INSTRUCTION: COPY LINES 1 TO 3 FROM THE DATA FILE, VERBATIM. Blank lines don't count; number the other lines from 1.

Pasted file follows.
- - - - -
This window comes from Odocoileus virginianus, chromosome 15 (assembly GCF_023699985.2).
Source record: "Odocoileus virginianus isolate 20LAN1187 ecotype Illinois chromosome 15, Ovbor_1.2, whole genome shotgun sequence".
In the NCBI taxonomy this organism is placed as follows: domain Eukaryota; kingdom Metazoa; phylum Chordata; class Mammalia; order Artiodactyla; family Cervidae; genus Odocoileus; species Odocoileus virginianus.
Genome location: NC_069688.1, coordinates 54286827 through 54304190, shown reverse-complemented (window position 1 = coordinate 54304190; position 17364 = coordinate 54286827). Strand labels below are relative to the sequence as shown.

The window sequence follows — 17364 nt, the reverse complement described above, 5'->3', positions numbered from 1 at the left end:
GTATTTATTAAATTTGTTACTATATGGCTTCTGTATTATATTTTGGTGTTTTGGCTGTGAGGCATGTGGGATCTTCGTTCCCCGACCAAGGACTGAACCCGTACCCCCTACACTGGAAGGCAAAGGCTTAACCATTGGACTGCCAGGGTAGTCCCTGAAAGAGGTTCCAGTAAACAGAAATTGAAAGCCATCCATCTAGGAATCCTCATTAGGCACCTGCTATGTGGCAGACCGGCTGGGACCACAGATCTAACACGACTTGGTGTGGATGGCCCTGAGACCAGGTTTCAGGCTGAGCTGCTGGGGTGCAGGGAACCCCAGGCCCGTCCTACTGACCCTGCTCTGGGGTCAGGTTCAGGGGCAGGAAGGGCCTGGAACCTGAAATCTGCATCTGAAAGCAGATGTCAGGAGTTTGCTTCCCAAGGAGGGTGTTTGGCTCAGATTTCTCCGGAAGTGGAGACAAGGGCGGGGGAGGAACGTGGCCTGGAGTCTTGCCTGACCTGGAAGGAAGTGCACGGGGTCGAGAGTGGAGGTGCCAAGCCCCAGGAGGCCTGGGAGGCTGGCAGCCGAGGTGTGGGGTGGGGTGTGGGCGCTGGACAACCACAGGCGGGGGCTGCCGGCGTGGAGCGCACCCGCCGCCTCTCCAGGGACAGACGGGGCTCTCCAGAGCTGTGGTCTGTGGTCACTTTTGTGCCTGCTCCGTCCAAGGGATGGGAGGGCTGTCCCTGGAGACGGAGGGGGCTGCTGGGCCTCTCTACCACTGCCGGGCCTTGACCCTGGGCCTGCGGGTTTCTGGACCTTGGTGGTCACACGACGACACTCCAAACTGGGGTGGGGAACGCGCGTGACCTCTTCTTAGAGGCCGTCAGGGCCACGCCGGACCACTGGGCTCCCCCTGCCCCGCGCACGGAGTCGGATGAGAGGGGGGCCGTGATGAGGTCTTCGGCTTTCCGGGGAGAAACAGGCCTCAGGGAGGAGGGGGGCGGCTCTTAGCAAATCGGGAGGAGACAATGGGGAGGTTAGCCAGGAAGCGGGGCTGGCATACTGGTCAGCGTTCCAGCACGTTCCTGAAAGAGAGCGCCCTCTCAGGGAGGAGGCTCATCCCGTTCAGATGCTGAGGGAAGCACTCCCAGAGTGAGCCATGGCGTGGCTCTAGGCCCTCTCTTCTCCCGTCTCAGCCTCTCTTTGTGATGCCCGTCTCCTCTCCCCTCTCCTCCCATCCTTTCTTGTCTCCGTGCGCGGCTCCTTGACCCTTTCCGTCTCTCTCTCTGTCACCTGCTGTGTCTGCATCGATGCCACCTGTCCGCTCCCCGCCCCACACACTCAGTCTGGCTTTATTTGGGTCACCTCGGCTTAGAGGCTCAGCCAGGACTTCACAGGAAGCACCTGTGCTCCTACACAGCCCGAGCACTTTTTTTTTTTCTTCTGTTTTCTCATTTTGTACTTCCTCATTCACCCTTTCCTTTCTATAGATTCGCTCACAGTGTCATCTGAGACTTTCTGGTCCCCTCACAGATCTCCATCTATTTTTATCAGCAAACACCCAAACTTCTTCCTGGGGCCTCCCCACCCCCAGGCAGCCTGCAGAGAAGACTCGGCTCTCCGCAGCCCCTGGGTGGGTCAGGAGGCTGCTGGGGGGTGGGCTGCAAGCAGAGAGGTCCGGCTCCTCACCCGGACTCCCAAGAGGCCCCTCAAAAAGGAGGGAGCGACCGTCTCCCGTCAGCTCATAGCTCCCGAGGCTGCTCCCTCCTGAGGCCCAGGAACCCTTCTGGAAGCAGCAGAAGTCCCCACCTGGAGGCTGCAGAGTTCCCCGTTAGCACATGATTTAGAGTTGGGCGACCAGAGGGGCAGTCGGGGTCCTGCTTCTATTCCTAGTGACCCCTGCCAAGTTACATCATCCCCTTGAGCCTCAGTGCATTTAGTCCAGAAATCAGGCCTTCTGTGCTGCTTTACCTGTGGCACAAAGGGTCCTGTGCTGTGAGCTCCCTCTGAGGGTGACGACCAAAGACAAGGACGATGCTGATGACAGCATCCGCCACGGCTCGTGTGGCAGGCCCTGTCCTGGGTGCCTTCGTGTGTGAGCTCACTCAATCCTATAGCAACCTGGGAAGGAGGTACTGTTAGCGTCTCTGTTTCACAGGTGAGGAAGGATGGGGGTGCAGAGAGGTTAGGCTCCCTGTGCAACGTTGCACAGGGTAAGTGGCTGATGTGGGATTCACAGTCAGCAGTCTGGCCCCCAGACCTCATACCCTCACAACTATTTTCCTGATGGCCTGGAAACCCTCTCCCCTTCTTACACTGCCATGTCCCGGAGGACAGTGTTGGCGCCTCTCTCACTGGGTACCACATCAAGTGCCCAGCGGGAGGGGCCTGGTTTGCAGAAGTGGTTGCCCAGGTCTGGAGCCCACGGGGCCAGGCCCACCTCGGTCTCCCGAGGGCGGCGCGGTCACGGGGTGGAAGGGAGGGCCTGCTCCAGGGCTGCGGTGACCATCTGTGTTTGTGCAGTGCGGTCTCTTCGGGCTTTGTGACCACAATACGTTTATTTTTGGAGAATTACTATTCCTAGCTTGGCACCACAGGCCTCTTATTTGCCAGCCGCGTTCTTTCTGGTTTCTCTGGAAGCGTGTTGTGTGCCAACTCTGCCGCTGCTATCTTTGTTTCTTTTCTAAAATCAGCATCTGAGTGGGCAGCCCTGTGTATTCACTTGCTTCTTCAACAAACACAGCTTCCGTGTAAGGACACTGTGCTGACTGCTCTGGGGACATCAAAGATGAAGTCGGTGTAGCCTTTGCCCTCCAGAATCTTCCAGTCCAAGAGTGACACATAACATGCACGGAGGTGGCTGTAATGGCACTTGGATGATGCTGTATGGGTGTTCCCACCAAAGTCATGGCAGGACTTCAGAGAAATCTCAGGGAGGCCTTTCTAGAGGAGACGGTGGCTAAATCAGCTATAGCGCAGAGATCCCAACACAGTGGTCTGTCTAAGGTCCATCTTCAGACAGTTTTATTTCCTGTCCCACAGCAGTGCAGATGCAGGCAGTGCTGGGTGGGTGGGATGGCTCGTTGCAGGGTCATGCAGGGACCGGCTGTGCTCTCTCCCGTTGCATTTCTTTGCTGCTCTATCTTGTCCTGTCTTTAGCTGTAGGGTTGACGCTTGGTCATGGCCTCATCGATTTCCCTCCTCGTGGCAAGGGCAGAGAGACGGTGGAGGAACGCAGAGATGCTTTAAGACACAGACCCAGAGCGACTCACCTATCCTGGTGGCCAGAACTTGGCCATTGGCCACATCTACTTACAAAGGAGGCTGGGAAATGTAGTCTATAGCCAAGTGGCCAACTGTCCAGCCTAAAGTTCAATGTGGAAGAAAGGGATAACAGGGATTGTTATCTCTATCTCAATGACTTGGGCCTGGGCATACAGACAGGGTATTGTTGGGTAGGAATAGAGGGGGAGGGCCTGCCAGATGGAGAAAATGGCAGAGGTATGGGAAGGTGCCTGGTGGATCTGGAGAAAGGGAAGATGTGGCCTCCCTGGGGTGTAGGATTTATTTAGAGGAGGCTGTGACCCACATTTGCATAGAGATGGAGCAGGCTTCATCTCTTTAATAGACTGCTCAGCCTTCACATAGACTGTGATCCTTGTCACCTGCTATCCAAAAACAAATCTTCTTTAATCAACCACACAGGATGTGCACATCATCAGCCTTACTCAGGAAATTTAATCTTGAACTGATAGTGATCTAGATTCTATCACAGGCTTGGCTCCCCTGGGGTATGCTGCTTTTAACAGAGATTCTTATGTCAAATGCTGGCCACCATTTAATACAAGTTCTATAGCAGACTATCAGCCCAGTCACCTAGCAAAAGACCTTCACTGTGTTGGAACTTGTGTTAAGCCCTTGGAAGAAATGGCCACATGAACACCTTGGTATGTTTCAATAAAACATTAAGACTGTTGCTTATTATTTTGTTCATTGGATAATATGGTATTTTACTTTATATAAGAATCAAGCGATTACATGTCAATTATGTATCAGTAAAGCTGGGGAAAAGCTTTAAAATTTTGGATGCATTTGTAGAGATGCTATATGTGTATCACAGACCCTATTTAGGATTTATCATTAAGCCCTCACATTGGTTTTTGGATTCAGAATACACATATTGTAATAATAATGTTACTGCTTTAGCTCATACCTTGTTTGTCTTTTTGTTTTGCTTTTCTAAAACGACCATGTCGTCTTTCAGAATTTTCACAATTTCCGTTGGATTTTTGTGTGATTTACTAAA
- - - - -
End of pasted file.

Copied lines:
This window comes from Odocoileus virginianus, chromosome 15 (assembly GCF_023699985.2).
Source record: "Odocoileus virginianus isolate 20LAN1187 ecotype Illinois chromosome 15, Ovbor_1.2, whole genome shotgun sequence".
In the NCBI taxonomy this organism is placed as follows: domain Eukaryota; kingdom Metazoa; phylum Chordata; class Mammalia; order Artiodactyla; family Cervidae; genus Odocoileus; species Odocoileus virginianus.